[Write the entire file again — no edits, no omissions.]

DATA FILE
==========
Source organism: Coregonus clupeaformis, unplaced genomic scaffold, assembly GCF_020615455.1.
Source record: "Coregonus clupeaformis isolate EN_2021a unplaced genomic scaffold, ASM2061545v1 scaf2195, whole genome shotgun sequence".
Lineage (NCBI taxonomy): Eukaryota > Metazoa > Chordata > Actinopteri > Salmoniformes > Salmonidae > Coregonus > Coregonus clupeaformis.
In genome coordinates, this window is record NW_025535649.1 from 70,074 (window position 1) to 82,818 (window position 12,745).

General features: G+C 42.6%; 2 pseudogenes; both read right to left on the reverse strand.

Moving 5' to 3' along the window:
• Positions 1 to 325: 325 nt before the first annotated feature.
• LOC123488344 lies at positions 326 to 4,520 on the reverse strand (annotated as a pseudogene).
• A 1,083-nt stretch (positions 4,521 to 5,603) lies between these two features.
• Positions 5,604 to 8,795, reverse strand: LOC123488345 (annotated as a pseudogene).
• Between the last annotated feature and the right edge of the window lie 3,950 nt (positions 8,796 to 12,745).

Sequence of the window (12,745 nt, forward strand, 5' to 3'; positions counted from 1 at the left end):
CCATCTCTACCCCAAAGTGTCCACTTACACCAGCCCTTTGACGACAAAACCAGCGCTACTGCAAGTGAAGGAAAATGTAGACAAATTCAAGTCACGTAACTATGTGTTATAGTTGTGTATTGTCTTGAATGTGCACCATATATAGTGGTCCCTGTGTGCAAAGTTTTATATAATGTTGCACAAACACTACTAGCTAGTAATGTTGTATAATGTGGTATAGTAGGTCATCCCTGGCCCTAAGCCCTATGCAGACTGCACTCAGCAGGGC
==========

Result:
Source organism: Coregonus clupeaformis, unplaced genomic scaffold, assembly GCF_020615455.1.
Source record: "Coregonus clupeaformis isolate EN_2021a unplaced genomic scaffold, ASM2061545v1 scaf2195, whole genome shotgun sequence".
Lineage (NCBI taxonomy): Eukaryota > Metazoa > Chordata > Actinopteri > Salmoniformes > Salmonidae > Coregonus > Coregonus clupeaformis.
In genome coordinates, this window is record NW_025535649.1 from 70,074 (window position 1) to 82,818 (window position 12,745).

General features: G+C 42.6%; 2 pseudogenes; both read right to left on the reverse strand.

Moving 5' to 3' along the window:
• Positions 1 to 325: 325 nt before the first annotated feature.
• LOC123488344 lies at positions 326 to 4,520 on the reverse strand (annotated as a pseudogene).
• A 1,083-nt stretch (positions 4,521 to 5,603) lies between these two features.
• Positions 5,604 to 8,795, reverse strand: LOC123488345 (annotated as a pseudogene).
• Between the last annotated feature and the right edge of the window lie 3,950 nt (positions 8,796 to 12,745).

Sequence of the window (12,745 nt, forward strand, 5' to 3'; positions counted from 1 at the left end):
CCATCTCTACCCCAAAGTGTCCACTTACACCAGCCCTTTGACGACAAAACCAGCGCTACTGCAAGTGAAGGAAAATGTAGACAAATTCAAGTCACGTAACTATGTGTTATAGTTGTGTATTGTCTTGAATGTGCACCATATATAGTGGTCCCTGTGTGCAAAGTTTTATATAATGTTGCACAAACACTACTAGCTAGTAATGTTGTATAATGTGGTATAGTAGGTCATCCCTGGCCCTAAGCCCTATGCAGACTGCACTCAGCAGGGC